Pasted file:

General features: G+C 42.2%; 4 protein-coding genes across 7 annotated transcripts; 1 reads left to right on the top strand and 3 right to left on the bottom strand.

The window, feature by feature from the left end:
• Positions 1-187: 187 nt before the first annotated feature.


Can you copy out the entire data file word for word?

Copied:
General features: G+C 42.2%; 4 protein-coding genes across 7 annotated transcripts; 1 reads left to right on the top strand and 3 right to left on the bottom strand.

The window, feature by feature from the left end:
• Positions 1-187: 187 nt before the first annotated feature.